10. Self-Setting Orthopedic Cement Compositions Based on CaHPO4 Additions to Calcium Sulphate

  1. Mineo Mizuno
  1. J. N. Swaintek1,
  2. C. J. Han1,
  3. A. C. Tas2 and
  4. S. B. Bhaduri2

Published Online: 27 MAR 2008

DOI: 10.1002/9780470291269.ch10

Advances in Bioceramics and Biocomposites: Ceramic Engineering and Science Proceedings, Volume 26, Number 6

Advances in Bioceramics and Biocomposites: Ceramic Engineering and Science Proceedings, Volume 26, Number 6

How to Cite

Swaintek, J. N., Han, C. J., Tas, A. C. and Bhaduri, S. B. (2005) Self-Setting Orthopedic Cement Compositions Based on CaHPO4 Additions to Calcium Sulphate, in Advances in Bioceramics and Biocomposites: Ceramic Engineering and Science Proceedings, Volume 26, Number 6 (ed M. Mizuno), John Wiley & Sons, Inc., Hoboken, NJ, USA. doi: 10.1002/9780470291269.ch10

Author Information

  1. 1

    S. C Governor's School for Science and Mathematics, Hartsville, SC 29550

  2. 2

    School of Materials Science and Engineering, Clemson University, Clemson, SC 29634

Publication History

  1. Published Online: 27 MAR 2008
  2. Published Print: 1 JAN 2005

ISBN Information

Print ISBN: 9781574982367

Online ISBN: 9780470291269

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Keywords:

  • mechanical;
  • inflammatory;
  • osteoconductivity;
  • biphasic;
  • moxphology

Summary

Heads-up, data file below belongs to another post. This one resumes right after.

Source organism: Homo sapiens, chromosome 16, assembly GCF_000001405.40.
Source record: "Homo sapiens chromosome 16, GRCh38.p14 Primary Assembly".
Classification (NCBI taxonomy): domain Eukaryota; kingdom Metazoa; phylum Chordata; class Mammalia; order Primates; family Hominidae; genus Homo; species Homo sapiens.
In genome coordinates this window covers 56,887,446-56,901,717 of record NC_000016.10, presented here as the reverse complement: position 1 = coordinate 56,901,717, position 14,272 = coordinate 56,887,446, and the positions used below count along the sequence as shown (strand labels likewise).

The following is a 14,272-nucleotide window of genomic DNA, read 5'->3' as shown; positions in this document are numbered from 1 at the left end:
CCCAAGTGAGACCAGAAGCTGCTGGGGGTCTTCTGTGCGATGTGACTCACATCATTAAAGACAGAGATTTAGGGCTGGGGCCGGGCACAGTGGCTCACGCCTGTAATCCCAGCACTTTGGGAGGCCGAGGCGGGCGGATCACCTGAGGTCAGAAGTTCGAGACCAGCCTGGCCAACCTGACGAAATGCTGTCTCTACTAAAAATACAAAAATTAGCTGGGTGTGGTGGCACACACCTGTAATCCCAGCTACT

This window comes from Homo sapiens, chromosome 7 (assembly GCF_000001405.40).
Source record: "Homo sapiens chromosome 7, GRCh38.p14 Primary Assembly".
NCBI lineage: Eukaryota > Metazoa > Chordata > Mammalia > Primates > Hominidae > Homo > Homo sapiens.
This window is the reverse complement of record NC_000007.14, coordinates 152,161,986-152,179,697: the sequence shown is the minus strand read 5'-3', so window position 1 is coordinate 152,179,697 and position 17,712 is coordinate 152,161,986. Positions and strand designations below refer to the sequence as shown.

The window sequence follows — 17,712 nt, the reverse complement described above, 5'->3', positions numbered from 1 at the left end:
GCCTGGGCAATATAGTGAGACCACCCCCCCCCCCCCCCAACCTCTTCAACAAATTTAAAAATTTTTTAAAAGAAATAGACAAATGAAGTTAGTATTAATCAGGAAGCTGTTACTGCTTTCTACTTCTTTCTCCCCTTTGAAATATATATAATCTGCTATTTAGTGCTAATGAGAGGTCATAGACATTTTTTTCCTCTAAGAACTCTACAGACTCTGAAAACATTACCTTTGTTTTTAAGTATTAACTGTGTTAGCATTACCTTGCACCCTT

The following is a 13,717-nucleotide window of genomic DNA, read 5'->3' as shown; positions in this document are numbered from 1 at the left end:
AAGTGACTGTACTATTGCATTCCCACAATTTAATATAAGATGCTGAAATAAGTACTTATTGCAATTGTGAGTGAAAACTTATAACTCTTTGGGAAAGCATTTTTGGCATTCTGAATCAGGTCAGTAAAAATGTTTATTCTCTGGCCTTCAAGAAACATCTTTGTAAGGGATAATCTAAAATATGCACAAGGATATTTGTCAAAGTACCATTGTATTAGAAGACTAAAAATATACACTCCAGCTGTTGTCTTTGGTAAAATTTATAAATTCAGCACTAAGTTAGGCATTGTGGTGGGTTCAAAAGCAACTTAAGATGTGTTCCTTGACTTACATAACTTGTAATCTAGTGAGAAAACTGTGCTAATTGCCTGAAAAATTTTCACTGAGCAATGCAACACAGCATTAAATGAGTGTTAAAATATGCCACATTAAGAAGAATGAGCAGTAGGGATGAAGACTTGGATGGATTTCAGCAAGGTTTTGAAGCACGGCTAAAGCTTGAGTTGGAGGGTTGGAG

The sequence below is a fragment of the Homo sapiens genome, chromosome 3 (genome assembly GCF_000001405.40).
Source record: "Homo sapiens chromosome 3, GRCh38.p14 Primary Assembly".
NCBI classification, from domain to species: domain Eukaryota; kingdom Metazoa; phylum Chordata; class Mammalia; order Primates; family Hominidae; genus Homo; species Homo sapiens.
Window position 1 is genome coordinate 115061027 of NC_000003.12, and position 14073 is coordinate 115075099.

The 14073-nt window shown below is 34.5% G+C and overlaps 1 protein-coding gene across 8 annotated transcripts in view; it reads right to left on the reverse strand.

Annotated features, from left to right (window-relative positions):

Calcium sulphate-based cements depend on the setting reaction between water and calcium sulphate hemihydrate (CSH, CaSO4.1/2H2O) to form calcium sulphate dihydrate (CSD, Gypsum, CaSO4.2H2O) as the reaction product Rapid formation of gypsum needles provides the resultant material its initial, dry cohesive strength. Such weak cements, in the form of granules, pellets or cement pastes, are commercially available as bone defect fillers in clinical orthopedic applications. However, pure calcium sulphate cements rapidly deteriorate in aqueous solutions and crumble into a powder. Calcium sulphate cements are also not able to maintain their dry strength when soaked in human blood plasma or synthetic body fluids at 37°C. Additions of calcium phosphate powders (5 to 33 wt%), such as CaHPO4 (DCPA, dicalcium phosphate anhydrous, monetite) to CSH were found to significantly increase the wet mechanical integrity of these new cements. In vitro apatite-inducing ability of pure gypsum cements and the DCPA-doped calcium sulphate cements were compared by soaking those in a tris-buffered, 27 mM HCO3-- containing synthetic body fluid (SBF) solution for 1 week. While the gypsum cement samples were not able to form any carbonated apatitic calcium phosphates on their surfaces, DCPA-doped cement samples were covered with a thick layer of carbonated, apatitic calcium phosphate. Moreover, the DCPA-doped gypsum cements kept their initial mechanical strength after 1 week of soaking in the SBF solution. Samples of pure gypsum cements, on the other hand, simply disintegrated into loose powders during the same SBF soaking.